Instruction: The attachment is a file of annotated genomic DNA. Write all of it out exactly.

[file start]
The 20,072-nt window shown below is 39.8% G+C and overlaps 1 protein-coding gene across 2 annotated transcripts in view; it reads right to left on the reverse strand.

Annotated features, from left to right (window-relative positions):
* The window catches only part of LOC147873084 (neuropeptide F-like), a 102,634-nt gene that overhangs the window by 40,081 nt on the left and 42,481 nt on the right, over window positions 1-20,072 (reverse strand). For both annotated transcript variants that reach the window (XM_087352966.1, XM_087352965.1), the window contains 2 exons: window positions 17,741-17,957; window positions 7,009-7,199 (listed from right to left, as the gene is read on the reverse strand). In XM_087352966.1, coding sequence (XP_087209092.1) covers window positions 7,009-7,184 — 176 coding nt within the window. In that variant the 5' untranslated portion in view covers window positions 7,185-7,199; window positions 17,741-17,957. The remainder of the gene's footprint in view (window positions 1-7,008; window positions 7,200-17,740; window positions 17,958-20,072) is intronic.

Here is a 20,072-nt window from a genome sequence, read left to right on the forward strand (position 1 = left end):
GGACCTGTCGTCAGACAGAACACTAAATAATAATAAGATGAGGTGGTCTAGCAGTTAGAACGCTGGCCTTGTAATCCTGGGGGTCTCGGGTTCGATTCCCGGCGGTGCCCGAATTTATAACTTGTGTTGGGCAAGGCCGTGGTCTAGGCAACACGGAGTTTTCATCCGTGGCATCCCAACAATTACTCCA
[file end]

The 20,072-nt window shown below is 39.8% G+C and overlaps 1 protein-coding gene across 2 annotated transcripts in view; it reads right to left on the reverse strand.

Annotated features, from left to right (window-relative positions):
* The window catches only part of LOC147873084 (neuropeptide F-like), a 102,634-nt gene that overhangs the window by 40,081 nt on the left and 42,481 nt on the right, over window positions 1-20,072 (reverse strand). For both annotated transcript variants that reach the window (XM_087352966.1, XM_087352965.1), the window contains 2 exons: window positions 17,741-17,957; window positions 7,009-7,199 (listed from right to left, as the gene is read on the reverse strand). In XM_087352966.1, coding sequence (XP_087209092.1) covers window positions 7,009-7,184 — 176 coding nt within the window. In that variant the 5' untranslated portion in view covers window positions 7,185-7,199; window positions 17,741-17,957. The remainder of the gene's footprint in view (window positions 1-7,008; window positions 7,200-17,740; window positions 17,958-20,072) is intronic.

Here is a 20,072-nt window from a genome sequence, read left to right on the forward strand (position 1 = left end):
GGACCTGTCGTCAGACAGAACACTAAATAATAATAAGATGAGGTGGTCTAGCAGTTAGAACGCTGGCCTTGTAATCCTGGGGGTCTCGGGTTCGATTCCCGGCGGTGCCCGAATTTATAACTTGTGTTGGGCAAGGCCGTGGTCTAGGCAACACGGAGTTTTCATCCGTGGCATCCCAACAATTACTCCA